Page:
Public Education Under Attack in Florida
Imagine a world in which public education did not exist. A world in which children did not have schools to attend. A world in which the future generation could not obtain a diploma. It is hard to imagine such a world, as the public-school system has been in place for more than 150 years, offering a precious opportunity to learn for free.
The evolution of public education in the United States most-notably traces back to Horace Mann, a Massachusetts politician who pushed for schoolhouse reform such as age segregation in the classroom and a standardized set of curricula. All those things and more are in place today.
“Luckily, today, every American can get a free education and obtain a high school diploma, thanks to the efforts of our civic-minded predecessors,” states an article in Education News titled “American Public Education: An Origin Story.”
Unluckily, today, every Floridian is at risk of losing that precious opportunity. The state recently passed a lousy law that mandates school districts share their tax revenues, i.e. ad valorem or property taxes, with private charter schools. The new law effectively will steal away funds from an already underfunded system.
“A chief criticism of school choice policies has been around the redirecting of tax dollars away from traditional public schools,” states an article in Education Dive titled “Florida law promoting choice raises critics’ ire amid DeVos praise.” “For less affluent districts – urban and rural alike – that are already struggling to make ends meet under declining public education funding and funding formulas that favor their more affluent peers, this is a particular concern. Schools and districts with less funding to go around don’t just see their quality suffer from a lack of ability to afford up-to-date resources, tech and other tools and supplies, but also when it comes to meeting socioeconomic needs their students may have beyond the classroom, such as school nurses or after-school meal programs.”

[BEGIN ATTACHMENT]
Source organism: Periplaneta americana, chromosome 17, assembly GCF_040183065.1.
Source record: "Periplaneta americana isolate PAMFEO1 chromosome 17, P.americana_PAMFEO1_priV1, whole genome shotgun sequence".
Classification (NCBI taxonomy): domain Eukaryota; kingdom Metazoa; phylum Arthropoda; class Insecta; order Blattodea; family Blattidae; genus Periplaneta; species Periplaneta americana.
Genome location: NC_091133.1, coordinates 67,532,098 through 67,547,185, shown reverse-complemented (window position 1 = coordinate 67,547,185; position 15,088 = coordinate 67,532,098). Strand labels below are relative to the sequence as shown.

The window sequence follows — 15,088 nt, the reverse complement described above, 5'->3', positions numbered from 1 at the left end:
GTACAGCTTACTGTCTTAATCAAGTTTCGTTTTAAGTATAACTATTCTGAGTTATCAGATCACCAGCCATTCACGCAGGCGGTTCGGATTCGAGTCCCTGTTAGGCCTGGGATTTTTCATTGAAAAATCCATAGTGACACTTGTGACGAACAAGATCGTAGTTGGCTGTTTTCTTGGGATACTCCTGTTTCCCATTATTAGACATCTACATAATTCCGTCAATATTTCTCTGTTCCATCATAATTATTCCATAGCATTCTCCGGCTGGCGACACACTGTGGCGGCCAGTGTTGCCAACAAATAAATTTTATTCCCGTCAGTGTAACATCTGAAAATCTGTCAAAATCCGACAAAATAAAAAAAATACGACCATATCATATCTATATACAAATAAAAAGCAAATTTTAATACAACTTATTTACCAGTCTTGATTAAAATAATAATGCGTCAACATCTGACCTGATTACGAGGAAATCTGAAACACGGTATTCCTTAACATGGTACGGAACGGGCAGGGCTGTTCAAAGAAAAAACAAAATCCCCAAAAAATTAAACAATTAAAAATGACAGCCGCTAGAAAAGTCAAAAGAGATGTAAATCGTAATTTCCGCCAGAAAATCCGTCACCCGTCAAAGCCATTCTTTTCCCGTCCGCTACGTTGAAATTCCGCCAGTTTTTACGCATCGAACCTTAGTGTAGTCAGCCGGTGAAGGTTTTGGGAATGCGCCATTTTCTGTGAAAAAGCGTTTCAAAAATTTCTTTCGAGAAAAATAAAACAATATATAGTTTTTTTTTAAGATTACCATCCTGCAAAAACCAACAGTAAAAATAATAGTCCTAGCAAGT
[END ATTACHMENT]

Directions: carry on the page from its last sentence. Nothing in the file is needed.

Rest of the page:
The legislation allots $419 million for private charter schools, some of which are better-rated than public schools, but many of which are not. Teachers at private charter schools need not attain certification or graduate from college, and there are no superintendents or school boards overseeing them.
“We’ve already seen scandal in Orlando with two schools accused of stealing money meant for therapy for special-needs students,” the Orlando Sentinel opines. “Yet instead of monitoring that money – and the education it allegedly pays for – legislators are simply throwing more cash at an unchecked system. It’s a recipe for disaster. It’s also wildly hypocritical for legislators who constantly yap about “accountability.”
Meanwhile, teachers are bailing out of the public-school system “in droves,” according to Brevard Federation of Teachers President Richard Smith. Perhaps it is the low pay – Florida is among the 10 worst in teacher salaries in the nation. Perhaps it is that Florida ranks 42nd in per-student funding and 49th for teacher-student ratios.
Could the Sunshine State find itself in a position where consumers have no input or control over their children’s education? Where state standards are abandoned? Where any parent can challenge the material taught in a basic science class?
Proponents of another new law say the challenge process gives consumers more input and control over their children’s education. Opponents say it will quash teachings of evolution – long a controversial topic – and global warming.
“It’s just the candor with which the backers of the bill have been saying, ‘Yeah, we’re going to go after evolution, we’re going to go after climate change,'” argues Glenn Branch, deputy director of the National Center for Science Education, in an article in The Washington Post titled “New Florida law lets any resident challenge what’s taught in science classes.”
Florida Citizens for Science, an organization of educators, employers, fathers and mothers who defend and promote the topic in the classroom, has been urging residents to remain aware of such challenges for learning’s sake.
“Unfortunately, the devious Instructional Materials bill… is now signed into law by Governor Rick Scott,” Florida Citizens for Science writes in a blog post. “This means our fight is only just now beginning. Each and every one of us has to be on alert. You must keep an eye on your local school board and everyone who brings forth a complaint about textbooks. If you don’t, we truly lose. At this point the fight is at the local level. If you’re not there and willing to stand up for sound science education, then we’re done.”